By Jess Michaels


amp is one of the most amazing experiences a child can have, and it goes way beyond just having the chance to swim and play sports all day. It’s hard to narrow down the reasons why camp is so great, but here is a list of the top eight best things about camp:

1 8

Gain skills in a range of activities. At camp, your child will participate

New York Parenting Summer Guide | 2018

in a variety of activities such as ceramics, swimming, go-karts, ropes course, tennis, and more. Each day will be filled with trying new activities that he or she has never done before.


Build self-esteem. Children acquire new skills at camp and watch themselves improve each day throughout the summer. They are also part of a summer camp community, which is supportive and encouraging. Both help build their selfesteem.

2018 | NYParenting.com


Camp Guide


Unplug from technology. Today more than ever, children need to disconnect from their phones and tablets and focus on face-to-face communication. The majority of summer camps have a no-technology rule, which allows for a much-needed break from screens and more time for true relationship building.


Reinvention. At home, children have gone to school with the same kids for years and may be labeled as the quiet or the athletic child. Camp is an accepting community where your child can be his true self — or even reinvent himself.


Meet new people. Camp fosters deep friendships and allows children to meet kids from different communities, as well as from around the world. It gives them the opportunity to relate to people of all ages.


Independence. Children today are in constant contact with their parents through texting and cellphone calls. Camp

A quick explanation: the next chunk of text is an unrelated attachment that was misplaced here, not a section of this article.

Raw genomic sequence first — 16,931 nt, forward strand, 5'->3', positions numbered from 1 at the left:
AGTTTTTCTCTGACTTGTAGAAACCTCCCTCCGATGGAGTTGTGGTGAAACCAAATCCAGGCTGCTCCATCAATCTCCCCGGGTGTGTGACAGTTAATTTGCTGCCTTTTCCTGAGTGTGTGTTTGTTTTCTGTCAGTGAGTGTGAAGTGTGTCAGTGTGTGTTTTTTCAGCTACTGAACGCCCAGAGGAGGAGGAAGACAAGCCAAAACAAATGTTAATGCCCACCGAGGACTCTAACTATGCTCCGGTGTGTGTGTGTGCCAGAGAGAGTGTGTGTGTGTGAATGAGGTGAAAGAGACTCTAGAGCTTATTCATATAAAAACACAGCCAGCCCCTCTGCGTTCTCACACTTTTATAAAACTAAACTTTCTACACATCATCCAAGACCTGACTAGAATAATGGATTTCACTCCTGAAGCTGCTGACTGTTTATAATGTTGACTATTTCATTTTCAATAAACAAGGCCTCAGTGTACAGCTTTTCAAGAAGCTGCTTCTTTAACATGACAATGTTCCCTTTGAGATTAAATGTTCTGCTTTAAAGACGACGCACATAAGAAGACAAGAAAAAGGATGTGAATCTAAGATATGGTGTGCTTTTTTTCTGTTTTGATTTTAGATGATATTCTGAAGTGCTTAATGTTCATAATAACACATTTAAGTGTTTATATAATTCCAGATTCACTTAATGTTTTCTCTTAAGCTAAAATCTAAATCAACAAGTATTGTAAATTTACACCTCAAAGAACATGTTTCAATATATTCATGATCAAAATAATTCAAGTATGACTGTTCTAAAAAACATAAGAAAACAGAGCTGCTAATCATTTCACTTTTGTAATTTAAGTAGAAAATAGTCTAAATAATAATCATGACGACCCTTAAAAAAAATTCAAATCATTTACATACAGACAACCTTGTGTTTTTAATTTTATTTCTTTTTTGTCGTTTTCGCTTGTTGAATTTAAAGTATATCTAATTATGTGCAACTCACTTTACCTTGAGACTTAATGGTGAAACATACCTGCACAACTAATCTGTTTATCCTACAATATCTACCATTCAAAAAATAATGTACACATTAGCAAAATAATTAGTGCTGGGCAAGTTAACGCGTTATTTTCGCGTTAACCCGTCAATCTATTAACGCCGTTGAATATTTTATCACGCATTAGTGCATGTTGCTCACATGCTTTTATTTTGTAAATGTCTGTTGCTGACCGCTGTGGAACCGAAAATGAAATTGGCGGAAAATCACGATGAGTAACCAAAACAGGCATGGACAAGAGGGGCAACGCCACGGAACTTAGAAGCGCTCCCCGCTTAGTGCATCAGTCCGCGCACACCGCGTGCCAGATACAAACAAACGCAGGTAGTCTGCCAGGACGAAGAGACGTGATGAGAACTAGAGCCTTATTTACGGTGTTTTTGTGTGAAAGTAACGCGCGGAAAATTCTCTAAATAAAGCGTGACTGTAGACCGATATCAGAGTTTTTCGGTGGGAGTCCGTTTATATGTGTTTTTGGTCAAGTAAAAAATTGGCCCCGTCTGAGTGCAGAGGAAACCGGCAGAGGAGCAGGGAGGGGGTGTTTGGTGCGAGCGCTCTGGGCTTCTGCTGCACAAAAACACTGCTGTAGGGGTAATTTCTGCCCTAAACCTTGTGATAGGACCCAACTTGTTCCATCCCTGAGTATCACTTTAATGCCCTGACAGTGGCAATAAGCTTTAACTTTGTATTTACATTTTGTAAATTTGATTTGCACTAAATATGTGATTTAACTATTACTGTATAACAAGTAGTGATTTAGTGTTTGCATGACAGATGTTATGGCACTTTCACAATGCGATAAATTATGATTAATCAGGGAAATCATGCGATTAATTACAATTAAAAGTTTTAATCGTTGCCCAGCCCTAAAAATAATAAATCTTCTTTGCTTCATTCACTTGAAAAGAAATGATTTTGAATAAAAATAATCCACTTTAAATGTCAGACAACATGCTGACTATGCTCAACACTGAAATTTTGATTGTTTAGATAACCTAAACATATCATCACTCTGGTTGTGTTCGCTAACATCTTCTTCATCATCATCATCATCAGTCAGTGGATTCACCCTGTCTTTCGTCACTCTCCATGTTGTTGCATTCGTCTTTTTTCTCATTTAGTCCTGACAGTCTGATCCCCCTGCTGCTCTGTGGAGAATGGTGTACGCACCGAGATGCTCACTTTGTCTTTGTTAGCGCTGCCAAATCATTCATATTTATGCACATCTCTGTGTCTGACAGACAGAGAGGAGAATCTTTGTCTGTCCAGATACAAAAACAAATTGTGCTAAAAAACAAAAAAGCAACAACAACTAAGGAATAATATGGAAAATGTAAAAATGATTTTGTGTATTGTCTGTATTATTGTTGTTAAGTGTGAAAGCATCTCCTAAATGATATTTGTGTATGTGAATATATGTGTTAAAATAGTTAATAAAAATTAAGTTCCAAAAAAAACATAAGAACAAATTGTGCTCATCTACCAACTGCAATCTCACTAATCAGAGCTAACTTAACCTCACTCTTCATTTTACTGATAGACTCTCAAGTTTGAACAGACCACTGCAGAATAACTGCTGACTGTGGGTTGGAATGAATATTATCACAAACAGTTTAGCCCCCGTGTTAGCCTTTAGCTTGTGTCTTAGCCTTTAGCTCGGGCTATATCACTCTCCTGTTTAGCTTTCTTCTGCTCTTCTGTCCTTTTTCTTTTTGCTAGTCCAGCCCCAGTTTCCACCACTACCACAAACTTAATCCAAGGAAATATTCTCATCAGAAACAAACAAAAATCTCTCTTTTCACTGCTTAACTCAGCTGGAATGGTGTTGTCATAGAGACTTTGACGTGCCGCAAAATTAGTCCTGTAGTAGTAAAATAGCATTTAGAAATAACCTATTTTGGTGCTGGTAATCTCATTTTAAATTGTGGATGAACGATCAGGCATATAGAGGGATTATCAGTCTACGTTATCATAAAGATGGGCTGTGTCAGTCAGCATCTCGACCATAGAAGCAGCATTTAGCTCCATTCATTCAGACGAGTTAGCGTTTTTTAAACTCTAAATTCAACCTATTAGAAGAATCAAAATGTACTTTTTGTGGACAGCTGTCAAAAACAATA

New York Parenting Summer Guide | 2018

allows for a healthy separation from their parents, fostering independence.


Traditions. Many camps celebrate special traditions and rituals each summer, such as color war, Olympics, and singing songs that have been sung for generations. By partaking in these activities, kids connect to their camp and those who came before them.


Camp is fun. At camp, children are allowed to play in a safe and nurturing environment, allowing them to just be kids. Play is a powerful form of learning that contributes to a child’s healthy physical, emotional, social, and intellectual development. Jess Michaels is the director of communications for the American Camp Association, New York and New Jersey, a not-for-profit organization dedicated to enhancing the summer camp experience. Parents looking for a camp for their child can contact the organization for free, one-on-one advice in finding a camp at (212) 391–5208.



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Summer Dance C amps are bac k at B roadway Dance Center Children & Teens ! J oin us for anot her great summer of dance , games , c r af t s , making new f r iends , and c reat ing las t ing memor ies . All levels are welcome ! E ight di f ferent week s ( M on- Fr i ) to c hoose f rom .


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Camp Guide

Are they ready for camp? How to know if this summer is the right time for them By Jess Michaels


our child going to summer camp for the first time is a big step in her life. So how do you know when it’s the right time to send your child to camp? The American Camp Association, New York and New Jersey, recommends that families consider the following when figuring out whether their children are ready for camp and how to prepare for the experience: Age You want to consider your child’s age when considering camp. Day camps are designed for children 3 years old and up. Kids can go to sleep-away camp at the age of 7. But families should keep in mind that just because a child


New York Parenting Summer Guide | 2018